How to Ace a Video Interview
Impressing Potential Employers Remotely
If you're in the market for a new job, or applying for a new role within your organization, then chances are you'll be invited to take part in a video interview.
These have become a routine part of the recruitment process in many organizations, so it’s important to know how to handle them.
And as remote working and working from home continue to grow, employers have access to a wider field of applicants – so you’ll need to stand out from the crowd!
In this article, we outline the different types of video interviews that you might face, and we explain how careful preparation will help you to make a great first impression and to do all the right things on camera!
Preparation is key to acing your video interview!
If you're conducting a video interview, rather than being interviewed, read our article, When and How to Hold Video Interviews.
Different Types of Video Interviews
Video interviews can take various forms. The most widely used formats are:
- One-on-one conversation. This is the most common type of video interview. It's often conducted via a video app such a Slack, FaceTime, Messenger Rooms, or Google Meet. Your core telephone skills are important here, along with the techniques and tips outlined in this article.
- Panel interview. This is when you're interviewed by several people at once. They may be sitting together or participating via video links from different locations. Popular apps for panel interviews include Zoom and Microsoft Teams, as well as specialized recruitment software such as MyInterview and HireVue.
- Pre-recorded session. You may be asked to record and submit your responses to predetermined questions. This is often the first round in a longer interview process. Some organizations use interviewing apps that limit your thinking time, or control the number of "retakes" you can do. Other organizations just send you the questions, and let you choose how to record and submit your responses.
- Artificial intelligence interview. As with pre-recorded video interviews, this is often just the first part of the process, and you don't actually speak to anyone in person. But here, your recorded answers are analyzed using A.I., and the results are reported to the organization. This may sound like science fiction, but research shows that it is already a widely used recruitment technique.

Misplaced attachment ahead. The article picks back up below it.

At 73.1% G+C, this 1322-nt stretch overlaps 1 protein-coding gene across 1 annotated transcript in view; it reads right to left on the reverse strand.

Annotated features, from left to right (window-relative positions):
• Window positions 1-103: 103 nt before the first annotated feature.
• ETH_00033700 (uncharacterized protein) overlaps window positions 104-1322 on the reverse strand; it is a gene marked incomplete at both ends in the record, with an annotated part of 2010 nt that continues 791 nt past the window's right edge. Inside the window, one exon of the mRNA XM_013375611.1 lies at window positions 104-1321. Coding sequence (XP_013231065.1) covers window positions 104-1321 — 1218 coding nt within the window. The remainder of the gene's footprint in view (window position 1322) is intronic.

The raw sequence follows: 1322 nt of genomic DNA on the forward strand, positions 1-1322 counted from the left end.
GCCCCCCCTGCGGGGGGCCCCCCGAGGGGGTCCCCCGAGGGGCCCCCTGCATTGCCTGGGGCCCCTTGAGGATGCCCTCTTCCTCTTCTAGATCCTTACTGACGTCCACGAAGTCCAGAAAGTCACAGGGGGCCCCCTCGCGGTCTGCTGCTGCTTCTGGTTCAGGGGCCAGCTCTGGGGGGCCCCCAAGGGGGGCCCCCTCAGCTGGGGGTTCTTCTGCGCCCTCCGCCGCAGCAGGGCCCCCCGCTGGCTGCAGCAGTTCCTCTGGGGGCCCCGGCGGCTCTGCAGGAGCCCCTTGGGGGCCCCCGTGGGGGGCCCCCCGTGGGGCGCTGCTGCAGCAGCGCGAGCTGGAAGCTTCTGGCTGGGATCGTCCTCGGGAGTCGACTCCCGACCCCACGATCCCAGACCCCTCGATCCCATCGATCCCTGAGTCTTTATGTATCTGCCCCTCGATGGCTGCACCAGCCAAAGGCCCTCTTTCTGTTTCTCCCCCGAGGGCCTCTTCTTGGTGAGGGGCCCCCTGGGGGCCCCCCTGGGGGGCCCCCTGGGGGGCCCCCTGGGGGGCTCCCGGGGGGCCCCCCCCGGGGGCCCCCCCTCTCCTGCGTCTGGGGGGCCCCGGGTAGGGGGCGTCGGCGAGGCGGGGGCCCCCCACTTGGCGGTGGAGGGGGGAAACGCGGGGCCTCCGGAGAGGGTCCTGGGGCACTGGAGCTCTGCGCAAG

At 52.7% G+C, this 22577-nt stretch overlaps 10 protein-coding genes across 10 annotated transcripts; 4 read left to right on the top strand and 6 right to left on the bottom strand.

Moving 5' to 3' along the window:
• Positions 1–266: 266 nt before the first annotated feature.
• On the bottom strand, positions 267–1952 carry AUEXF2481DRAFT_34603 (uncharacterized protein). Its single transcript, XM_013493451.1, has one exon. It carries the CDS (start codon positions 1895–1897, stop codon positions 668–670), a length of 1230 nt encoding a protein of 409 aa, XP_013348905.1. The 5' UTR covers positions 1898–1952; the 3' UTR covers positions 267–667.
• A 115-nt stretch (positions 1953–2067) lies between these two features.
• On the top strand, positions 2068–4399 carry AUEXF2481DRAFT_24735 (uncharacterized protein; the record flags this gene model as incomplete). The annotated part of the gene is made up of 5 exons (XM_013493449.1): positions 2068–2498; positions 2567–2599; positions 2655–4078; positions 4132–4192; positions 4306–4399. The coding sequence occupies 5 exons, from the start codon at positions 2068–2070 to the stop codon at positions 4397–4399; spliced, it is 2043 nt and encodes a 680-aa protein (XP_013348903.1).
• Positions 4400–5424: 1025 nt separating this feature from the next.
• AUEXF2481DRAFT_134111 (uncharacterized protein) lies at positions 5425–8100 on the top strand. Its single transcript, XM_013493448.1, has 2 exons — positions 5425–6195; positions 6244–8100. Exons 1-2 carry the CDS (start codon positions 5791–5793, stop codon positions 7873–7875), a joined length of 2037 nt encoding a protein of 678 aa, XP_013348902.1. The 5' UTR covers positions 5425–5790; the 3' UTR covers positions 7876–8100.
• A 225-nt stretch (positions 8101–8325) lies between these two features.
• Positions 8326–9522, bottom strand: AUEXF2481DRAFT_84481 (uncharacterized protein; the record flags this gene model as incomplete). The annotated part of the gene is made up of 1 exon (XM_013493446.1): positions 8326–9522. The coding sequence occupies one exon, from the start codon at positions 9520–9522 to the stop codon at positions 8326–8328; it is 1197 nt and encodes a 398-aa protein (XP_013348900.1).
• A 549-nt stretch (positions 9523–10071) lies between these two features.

How to Prepare For a Video Interview
No matter which form your video interview takes, it's important to do just as much preparation as you would for an in-person interview. Our article on Interview Skills explains everything that you need to do in advance.
Also, a key part of your preparation will be planning and rehearsing your answers. To help, we’ve produced a guide to Handling Interview Questions – including model answers to 50 of the most-asked questions.
But here are four specific things that you can do to prepare for a video interview:
Check Your Tech
If you've been asked to use a specific app for the interview, install and test it ahead of time, and familiarize yourself with its settings and functions.
Do everything you can to make sure your data connection is reliable. Simple things can help, such as closing unused apps, tabs or windows, and switching off other devices while the interview is taking place. It's also worth considering using a wired (rather than WiFi) internet connection.
Experiment with your camera and microphone settings, so that you look and sound as good as possible. Are you happy with your computer's built-in microphone and speakers, or would you feel more confident wearing a headset? A headset is likely to make your voice clearer and isolate background noise, allowing your interviewer to better hear what you're saying.